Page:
But machine learning algorithms work only with numerical values. We can’t just input the text itself into a machine learning model and have it learn from that. We have to, somehow, represent the text by numbers or vectors of numbers. One way of doing this is by using the **Bag-of-words** model[3], in which a piece of text(often called a **document**) is represented by a vector of the counts of words from a vocabulary in that document. This model doesn’t take into account grammar rules or word ordering; all it considers is the frequency of words. If we use the counts of each word independently we name this representation a **unigram**. In general, in a **n-gram** we take into account the counts of each combination of n words from the vocabulary that appears in a given document.

For example, consider these two documents:

The vocabulary of all words encountered in these two sentences is:

The unigram representations of d1 and d2:

And, the bigrams of d1 and d2 are:

Often, we can achieve slightly better results if instead of counts of words we use something called **term frequency times inverse document frequency** (or **tf-idf**). Maybe it sounds complicated, but it is not. Bear with me, I will explain this. The intuition behind this is the following. So, what’s the problem of using just the frequency of terms inside a document? Although some terms may have a high frequency inside documents they may not be so relevant for describing a given document in which they appear. That’s because those terms may also have a high frequency across the collection of all documents. For example, a collection of movie reviews may have terms specific to movies/cinematography that is present in almost all documents(they have a high **document frequency**). So, when we encounter those terms in a document this doesn’t tell much about whether it is a positive or negative review. We need a way of relating **term frequency** (how frequent a term is inside a document) to **document frequency** (how frequent a term is across the whole collection of documents). That is:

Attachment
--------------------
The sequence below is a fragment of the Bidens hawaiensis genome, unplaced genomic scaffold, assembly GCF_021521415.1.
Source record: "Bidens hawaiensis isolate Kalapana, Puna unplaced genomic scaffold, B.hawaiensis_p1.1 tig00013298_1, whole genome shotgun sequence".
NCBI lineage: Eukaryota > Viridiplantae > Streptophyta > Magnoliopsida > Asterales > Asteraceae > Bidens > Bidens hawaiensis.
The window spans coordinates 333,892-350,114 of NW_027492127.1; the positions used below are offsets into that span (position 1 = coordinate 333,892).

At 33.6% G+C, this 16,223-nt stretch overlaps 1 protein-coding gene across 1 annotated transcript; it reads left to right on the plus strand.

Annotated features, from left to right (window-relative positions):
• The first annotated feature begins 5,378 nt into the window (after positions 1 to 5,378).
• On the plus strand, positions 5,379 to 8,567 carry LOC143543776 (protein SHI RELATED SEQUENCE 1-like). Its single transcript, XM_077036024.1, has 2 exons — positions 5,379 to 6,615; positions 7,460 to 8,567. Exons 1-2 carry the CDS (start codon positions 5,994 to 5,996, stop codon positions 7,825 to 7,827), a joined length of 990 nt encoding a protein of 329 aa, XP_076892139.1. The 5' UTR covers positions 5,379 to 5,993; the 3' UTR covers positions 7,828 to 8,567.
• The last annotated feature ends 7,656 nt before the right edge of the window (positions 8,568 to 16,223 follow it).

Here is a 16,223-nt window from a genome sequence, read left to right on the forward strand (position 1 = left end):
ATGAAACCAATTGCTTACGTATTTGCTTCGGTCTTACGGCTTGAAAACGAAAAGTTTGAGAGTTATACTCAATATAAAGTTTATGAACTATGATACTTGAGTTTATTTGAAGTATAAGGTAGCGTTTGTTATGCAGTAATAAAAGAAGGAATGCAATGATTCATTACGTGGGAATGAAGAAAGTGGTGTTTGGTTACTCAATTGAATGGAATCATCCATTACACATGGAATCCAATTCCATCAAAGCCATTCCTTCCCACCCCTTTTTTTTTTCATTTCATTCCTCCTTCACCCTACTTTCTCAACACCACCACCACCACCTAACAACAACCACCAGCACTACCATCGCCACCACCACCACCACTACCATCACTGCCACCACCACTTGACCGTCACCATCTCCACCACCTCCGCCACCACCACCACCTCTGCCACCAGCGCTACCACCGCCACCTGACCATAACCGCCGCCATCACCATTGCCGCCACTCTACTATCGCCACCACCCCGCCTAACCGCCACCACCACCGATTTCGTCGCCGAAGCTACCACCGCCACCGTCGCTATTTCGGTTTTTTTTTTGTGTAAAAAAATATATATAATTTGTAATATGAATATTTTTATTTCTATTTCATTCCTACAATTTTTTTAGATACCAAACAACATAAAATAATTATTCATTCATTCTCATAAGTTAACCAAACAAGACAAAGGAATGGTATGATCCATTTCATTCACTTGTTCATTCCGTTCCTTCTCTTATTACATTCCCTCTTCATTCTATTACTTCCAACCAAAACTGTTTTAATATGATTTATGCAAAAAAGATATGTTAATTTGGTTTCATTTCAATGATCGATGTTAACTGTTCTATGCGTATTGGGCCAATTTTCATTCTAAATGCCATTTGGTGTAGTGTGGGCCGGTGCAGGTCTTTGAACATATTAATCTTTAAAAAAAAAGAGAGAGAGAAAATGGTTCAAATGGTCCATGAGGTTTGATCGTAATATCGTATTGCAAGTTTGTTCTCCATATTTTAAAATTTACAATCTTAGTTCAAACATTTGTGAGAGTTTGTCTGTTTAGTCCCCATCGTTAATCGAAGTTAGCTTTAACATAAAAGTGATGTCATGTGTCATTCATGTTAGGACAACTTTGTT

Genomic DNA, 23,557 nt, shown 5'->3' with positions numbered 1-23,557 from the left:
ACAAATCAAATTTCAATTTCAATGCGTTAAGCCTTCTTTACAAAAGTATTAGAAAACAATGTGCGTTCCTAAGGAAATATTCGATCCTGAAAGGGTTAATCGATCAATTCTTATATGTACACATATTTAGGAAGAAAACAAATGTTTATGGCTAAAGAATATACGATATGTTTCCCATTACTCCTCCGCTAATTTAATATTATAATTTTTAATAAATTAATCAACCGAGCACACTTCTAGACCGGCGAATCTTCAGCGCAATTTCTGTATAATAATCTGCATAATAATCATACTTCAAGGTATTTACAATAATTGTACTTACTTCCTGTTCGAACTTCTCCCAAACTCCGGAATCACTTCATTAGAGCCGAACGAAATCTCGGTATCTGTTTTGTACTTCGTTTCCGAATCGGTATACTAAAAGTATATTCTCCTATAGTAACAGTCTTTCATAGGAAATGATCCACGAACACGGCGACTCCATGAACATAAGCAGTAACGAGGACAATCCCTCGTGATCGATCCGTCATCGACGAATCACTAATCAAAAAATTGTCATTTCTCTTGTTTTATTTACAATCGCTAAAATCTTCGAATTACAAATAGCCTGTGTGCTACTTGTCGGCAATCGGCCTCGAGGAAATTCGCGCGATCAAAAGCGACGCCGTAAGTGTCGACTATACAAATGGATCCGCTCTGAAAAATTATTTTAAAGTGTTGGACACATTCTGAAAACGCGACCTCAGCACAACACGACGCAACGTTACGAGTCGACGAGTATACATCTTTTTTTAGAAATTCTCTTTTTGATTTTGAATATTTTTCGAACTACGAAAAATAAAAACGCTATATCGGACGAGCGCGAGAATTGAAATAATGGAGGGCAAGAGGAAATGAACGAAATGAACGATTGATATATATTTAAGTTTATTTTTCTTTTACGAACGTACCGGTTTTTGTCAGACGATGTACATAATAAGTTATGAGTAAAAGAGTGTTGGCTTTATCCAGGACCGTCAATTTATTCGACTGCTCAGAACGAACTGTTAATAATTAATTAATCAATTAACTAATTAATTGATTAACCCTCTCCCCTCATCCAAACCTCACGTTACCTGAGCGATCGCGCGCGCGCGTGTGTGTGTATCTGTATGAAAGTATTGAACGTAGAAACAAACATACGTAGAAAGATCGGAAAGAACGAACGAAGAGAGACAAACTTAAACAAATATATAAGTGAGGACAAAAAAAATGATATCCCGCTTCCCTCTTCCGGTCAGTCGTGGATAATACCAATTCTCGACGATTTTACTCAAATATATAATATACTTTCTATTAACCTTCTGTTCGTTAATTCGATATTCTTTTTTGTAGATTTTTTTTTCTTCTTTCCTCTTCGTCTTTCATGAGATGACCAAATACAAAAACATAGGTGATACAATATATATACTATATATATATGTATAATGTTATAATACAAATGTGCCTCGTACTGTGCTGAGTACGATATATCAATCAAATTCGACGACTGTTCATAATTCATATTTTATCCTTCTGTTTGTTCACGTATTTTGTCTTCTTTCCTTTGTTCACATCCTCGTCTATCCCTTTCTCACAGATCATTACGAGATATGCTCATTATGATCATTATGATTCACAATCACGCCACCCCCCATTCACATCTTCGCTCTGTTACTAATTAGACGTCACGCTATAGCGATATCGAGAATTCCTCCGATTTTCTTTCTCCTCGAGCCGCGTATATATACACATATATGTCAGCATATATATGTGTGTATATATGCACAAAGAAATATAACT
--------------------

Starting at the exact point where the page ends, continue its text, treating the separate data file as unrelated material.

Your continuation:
Now, there are more ways used to describe both term frequency and inverse document frequency. But the most common way is by putting them on a logarithmic scale: